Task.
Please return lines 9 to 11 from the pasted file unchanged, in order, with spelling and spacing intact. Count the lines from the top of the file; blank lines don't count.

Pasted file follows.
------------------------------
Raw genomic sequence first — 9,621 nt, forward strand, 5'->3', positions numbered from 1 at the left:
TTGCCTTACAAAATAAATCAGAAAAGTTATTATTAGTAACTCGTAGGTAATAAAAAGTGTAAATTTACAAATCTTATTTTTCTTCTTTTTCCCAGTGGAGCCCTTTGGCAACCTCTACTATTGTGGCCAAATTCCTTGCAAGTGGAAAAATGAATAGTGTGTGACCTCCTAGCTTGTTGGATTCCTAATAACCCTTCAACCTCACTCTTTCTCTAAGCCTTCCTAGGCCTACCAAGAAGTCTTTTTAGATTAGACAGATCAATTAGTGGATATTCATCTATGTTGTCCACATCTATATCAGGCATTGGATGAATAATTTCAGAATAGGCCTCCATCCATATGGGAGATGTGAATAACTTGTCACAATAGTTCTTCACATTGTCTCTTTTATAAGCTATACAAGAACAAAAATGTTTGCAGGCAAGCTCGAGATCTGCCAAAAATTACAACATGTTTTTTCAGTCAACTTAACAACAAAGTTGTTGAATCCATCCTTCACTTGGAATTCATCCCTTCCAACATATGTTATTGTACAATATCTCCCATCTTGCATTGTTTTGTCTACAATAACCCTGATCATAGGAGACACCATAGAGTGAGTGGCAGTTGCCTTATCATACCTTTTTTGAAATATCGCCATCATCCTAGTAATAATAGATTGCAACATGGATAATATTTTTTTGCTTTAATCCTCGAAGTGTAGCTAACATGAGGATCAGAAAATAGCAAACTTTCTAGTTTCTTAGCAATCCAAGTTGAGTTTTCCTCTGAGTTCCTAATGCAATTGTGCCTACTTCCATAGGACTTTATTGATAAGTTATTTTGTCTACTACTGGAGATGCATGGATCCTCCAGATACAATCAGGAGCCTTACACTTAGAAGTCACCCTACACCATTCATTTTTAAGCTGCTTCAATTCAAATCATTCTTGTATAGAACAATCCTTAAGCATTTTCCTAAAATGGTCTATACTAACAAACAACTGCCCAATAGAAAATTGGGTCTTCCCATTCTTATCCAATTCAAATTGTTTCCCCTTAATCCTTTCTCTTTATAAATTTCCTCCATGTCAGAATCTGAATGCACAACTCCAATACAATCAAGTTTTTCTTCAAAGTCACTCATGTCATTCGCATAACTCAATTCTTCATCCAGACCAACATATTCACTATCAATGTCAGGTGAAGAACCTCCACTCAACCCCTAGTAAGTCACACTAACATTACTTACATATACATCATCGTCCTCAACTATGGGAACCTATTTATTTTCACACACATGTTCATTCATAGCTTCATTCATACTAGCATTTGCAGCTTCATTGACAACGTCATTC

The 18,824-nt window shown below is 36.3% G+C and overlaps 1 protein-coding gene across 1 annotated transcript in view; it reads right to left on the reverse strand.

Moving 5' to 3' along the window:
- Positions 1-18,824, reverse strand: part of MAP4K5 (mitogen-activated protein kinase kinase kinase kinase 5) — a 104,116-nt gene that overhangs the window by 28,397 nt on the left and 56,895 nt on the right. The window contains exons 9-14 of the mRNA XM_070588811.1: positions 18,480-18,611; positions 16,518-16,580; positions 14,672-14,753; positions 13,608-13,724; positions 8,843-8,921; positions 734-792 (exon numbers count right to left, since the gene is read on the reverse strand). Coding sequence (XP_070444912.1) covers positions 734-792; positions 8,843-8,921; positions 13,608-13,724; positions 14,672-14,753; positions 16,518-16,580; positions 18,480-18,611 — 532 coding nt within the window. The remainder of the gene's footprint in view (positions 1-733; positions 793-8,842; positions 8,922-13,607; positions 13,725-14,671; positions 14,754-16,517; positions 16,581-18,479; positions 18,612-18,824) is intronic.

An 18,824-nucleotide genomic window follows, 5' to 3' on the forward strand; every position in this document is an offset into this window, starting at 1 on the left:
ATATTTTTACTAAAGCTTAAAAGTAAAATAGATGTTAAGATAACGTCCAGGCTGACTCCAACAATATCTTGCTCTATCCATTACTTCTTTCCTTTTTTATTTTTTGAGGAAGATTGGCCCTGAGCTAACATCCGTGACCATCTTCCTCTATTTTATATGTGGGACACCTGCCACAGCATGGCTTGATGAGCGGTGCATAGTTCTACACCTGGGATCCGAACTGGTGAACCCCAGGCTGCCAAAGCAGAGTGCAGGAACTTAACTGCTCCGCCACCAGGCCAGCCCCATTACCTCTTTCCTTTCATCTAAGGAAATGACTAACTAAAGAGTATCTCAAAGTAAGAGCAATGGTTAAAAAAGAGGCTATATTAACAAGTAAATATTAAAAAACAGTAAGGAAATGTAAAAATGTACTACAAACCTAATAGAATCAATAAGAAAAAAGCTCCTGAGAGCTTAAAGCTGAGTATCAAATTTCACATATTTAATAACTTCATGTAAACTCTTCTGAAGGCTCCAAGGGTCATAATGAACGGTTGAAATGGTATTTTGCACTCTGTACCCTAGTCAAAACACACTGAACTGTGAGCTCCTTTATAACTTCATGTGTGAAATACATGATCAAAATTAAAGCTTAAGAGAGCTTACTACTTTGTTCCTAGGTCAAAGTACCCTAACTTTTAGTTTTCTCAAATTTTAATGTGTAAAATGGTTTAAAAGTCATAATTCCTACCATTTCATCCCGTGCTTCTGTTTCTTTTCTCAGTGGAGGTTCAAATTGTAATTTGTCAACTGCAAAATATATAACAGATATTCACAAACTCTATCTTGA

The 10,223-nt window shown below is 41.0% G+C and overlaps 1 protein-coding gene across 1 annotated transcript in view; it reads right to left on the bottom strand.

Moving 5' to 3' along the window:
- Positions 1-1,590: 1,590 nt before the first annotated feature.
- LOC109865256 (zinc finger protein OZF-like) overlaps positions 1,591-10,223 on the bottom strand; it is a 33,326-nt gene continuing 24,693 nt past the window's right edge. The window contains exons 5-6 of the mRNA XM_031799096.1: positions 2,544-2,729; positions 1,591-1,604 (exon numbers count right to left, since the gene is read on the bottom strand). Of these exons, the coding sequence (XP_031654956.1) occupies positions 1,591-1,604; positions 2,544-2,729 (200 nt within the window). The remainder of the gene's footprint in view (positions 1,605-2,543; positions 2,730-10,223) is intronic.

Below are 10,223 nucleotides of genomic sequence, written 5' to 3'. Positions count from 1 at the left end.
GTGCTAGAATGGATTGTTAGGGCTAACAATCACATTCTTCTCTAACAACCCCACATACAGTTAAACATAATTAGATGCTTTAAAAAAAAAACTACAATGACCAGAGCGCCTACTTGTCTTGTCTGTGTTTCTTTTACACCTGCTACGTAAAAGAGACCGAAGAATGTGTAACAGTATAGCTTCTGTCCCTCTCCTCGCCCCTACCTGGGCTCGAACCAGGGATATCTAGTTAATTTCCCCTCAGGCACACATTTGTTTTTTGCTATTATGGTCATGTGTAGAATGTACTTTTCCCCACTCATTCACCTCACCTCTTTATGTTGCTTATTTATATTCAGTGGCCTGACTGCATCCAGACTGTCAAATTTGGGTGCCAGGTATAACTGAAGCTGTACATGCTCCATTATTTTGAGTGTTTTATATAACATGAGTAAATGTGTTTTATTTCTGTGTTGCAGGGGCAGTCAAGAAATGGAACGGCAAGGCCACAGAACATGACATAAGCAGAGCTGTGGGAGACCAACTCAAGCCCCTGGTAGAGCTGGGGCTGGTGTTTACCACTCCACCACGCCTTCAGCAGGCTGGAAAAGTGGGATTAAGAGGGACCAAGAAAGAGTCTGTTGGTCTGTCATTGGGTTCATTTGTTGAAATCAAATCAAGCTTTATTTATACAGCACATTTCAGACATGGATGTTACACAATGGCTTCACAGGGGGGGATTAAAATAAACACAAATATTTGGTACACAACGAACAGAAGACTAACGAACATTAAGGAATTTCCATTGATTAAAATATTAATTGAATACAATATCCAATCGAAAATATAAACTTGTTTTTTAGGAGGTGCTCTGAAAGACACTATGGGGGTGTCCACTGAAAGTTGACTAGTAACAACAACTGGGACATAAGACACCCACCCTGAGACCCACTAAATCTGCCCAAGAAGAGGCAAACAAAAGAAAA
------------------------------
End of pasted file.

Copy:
Moving 5' to 3' along the window:
- Positions 1-1,590: 1,590 nt before the first annotated feature.
- LOC109865256 (zinc finger protein OZF-like) overlaps positions 1,591-10,223 on the bottom strand; it is a 33,326-nt gene continuing 24,693 nt past the window's right edge. The window contains exons 5-6 of the mRNA XM_031799096.1: positions 2,544-2,729; positions 1,591-1,604 (exon numbers count right to left, since the gene is read on the bottom strand). Of these exons, the coding sequence (XP_031654956.1) occupies positions 1,591-1,604; positions 2,544-2,729 (200 nt within the window). The remainder of the gene's footprint in view (positions 1,605-2,543; positions 2,730-10,223) is intronic.